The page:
Oh! how they liked spotting the Reforest flags showing us the directions to the Fest. During the planting session itself, we were on the blue team, gathered around the blue flag, my children proudly wearing their blue cloth bracelets and trying their best to help us dig, plant and mulch some of the 2000 and 5 trees that all teams together planted on that day. Armed with spades and trowels we braved the dust and the heat while our youngest sat in the shade of older trees and wove bracelets and dreamcatchers, entertained by the Greenpop volunteers. We planted saplings from the forest itself that Francois and his team had prepared for the event.
“DIY (Do It Yourself) is dead, it’s the age of DIT (Do It Together)” said Mafrika, a unique specimen of storyteller, happymaker, and this year’s festival MC. What a star! It takes someone as upbeat as her and the rest of the Greenpop team to remind us that change is possible, as long as we persist and spread the word.
This union between the Krige and Greenpop is a much needed success story amidst the ecological doom and gloom that surrounds our every thought and action. How inspiring to see how skill and strong will can have such a huge positive impact on nature. And what a privilege to be invited every year to contribute to the process and play and dance in celebration of its success. By the way, this forest is soon to be rezoned as a Nature Reserve: “The Kriges are in the process of signing a Full Stewardship Contract with Cape Nature, which involves a perpetuity agreement with the Agency to commit their land to conservation.”
So, on their behalf and on ours, please catch your tickets for the 2018 Family Fest as soon as they are released this year, so that this event can continue for many more years. And let your friends know that this is one of the best family festivals in South Africa. Let’s help this magical forest grow and grow, to ensure that our own little human saplings continue to grow and grow with it too.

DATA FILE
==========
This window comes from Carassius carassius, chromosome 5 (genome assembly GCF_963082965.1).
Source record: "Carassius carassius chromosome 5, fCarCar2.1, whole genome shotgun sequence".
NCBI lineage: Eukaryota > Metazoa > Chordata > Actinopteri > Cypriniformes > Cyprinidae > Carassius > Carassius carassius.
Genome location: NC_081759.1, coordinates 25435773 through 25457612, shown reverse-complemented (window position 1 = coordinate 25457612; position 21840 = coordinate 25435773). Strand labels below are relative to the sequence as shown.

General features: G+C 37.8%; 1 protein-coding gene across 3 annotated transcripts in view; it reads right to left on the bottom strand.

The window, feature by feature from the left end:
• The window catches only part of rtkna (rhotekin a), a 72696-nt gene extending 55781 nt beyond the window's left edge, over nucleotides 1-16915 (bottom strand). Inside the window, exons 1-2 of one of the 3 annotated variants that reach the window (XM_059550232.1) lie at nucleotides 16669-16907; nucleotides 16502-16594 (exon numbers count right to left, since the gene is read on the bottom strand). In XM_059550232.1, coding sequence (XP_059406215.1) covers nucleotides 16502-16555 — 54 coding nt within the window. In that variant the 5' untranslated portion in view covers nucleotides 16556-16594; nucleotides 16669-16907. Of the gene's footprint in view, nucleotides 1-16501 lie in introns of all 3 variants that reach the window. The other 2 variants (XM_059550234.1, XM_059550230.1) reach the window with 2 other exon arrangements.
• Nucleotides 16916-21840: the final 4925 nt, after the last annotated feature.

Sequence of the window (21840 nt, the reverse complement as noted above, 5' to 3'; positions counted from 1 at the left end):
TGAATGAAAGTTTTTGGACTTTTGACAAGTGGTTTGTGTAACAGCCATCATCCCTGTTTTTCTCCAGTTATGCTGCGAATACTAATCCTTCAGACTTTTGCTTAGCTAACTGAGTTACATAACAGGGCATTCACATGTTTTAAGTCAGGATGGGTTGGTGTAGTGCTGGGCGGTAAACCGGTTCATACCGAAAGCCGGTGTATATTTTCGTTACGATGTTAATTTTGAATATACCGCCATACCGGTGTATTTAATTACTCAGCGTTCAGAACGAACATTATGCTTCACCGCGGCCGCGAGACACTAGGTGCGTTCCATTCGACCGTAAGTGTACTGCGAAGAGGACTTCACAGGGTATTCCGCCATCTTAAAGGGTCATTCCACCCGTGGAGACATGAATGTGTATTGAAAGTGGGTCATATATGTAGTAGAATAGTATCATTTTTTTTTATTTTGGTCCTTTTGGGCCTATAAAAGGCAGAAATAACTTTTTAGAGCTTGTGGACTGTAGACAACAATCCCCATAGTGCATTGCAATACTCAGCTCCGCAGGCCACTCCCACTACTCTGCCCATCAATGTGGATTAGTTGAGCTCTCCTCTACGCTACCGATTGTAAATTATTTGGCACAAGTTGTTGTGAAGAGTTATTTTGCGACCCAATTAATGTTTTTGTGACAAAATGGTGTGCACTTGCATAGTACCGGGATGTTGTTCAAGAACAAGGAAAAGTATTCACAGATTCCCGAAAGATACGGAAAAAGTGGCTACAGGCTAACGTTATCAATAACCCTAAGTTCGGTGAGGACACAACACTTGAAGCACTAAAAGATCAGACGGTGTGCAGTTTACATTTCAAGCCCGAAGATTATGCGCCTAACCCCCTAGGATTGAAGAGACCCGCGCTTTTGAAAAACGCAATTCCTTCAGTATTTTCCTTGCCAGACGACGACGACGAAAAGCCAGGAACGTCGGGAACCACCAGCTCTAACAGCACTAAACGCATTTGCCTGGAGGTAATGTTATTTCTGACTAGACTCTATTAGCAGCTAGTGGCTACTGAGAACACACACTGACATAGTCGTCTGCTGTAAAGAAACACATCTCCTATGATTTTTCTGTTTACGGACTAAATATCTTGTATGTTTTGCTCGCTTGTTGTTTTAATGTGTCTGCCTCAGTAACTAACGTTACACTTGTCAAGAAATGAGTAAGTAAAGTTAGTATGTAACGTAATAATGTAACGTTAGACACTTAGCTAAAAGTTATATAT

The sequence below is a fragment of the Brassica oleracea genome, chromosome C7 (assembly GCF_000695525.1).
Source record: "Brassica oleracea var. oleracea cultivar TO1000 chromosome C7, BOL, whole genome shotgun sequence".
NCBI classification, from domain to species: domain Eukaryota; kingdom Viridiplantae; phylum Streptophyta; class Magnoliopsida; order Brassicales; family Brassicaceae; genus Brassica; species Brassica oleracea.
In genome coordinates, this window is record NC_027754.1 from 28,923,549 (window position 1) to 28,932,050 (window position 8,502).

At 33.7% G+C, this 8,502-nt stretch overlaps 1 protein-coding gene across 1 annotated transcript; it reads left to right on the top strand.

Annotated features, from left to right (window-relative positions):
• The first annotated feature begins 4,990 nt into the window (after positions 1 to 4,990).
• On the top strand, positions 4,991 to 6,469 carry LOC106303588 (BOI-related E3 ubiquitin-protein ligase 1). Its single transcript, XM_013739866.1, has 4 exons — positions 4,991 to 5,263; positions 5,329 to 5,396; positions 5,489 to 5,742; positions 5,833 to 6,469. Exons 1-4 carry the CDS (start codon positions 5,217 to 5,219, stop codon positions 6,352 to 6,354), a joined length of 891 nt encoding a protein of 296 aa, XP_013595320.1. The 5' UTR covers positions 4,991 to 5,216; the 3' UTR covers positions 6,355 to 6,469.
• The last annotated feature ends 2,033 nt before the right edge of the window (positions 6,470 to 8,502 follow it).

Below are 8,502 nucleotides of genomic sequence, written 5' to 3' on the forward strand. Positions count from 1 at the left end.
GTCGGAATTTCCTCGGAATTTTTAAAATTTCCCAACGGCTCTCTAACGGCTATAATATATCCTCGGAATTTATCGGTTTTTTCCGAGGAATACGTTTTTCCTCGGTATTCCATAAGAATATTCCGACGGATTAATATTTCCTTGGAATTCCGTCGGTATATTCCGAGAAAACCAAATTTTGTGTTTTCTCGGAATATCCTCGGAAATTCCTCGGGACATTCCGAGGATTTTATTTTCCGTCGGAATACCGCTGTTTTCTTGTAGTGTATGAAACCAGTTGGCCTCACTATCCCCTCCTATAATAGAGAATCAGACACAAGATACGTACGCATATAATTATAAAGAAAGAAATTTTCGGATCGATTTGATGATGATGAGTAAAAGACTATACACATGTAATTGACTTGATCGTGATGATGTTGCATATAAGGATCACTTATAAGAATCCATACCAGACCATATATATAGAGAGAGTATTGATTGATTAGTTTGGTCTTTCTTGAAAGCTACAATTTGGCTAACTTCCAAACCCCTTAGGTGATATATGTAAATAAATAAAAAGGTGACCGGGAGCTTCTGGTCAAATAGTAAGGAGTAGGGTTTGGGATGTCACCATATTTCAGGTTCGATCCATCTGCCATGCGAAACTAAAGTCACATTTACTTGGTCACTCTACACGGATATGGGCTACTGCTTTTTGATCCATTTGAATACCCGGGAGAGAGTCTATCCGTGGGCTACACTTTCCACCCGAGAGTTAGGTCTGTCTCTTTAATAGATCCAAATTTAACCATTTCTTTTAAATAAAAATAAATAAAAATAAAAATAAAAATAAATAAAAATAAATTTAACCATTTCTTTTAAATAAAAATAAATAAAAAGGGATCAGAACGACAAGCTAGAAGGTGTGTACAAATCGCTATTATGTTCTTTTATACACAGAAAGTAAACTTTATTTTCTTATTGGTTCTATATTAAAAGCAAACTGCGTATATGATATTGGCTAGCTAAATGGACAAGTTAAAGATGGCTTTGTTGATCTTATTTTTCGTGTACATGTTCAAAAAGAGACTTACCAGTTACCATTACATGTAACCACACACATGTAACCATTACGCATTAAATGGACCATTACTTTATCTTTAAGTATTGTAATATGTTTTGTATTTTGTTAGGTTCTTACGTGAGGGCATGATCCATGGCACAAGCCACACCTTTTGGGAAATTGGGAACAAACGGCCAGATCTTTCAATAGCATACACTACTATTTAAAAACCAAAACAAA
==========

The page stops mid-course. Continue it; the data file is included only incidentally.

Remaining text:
Author: Joanna Tomkins, founder and director of Gaia Conscious Travel, www.gaia-travel.com
About Platbos, Africa’s Southernmost Forest:
Platbos Forest, situated between Gansbaai and Hermanus in the Overberg, is a very unique combination of old growth Afromontain Forest and Coastal Thicket Species forming a magical pocket of rare and endangered vegetation. For the past seven years, Francois and Melissa Krige have dedicated themselves to the conservation of this unusual indigenous forest, and have “put it on the map”. The Kriges purchased Platbos in 2005.
Whilst botanical studies have highlighted Platbos’ importance in more recent years, it was zoned inappropriately as “Agricultural Land” in the past. So, about a century ago, 20 acres of land located in the heart of the old-growth forest was felled and ploughed for potatoes. After the land was found to be unsuitable for agriculture in the 1940s, cultivation efforts in the area were abandoned and the area was overrun by invasive species.
Many species of alien vegetation contain volatile oils that cause them to burn with a greater heat intensity than natural veld fires. Thus the dense alien stands on neighbouring land, if ignited by a run-away fire, represent a grave fire hazard to the forest.
Gradual climate change over the last few centuries, alien vegetation, and a “fynbos orientated” fire management policy, all combine to make Platbos Forest dependant on human help for its survival.
In 2012, Greenpop began a collaboration with the Platbos Conservation Trust to begin the long term process of reforestation. “Our efforts are focused in the pockets of alien vegetation that have penetrated the original forests borders. By combining alien vegetation clearing with a proactive planting regime, the project aims to bolster the original forest and stimulate and accelerate the regrowth of the original forest. Our monitoring surveys show that while some of the trees have suffered during last year’s very hot and dry summer, the vast majority of the trees are surviving and becoming established.”
Off-the-grid accommodation is available year round in forest tents amidst the Platbos Forest. For more information visit the website: www.platbos.co.za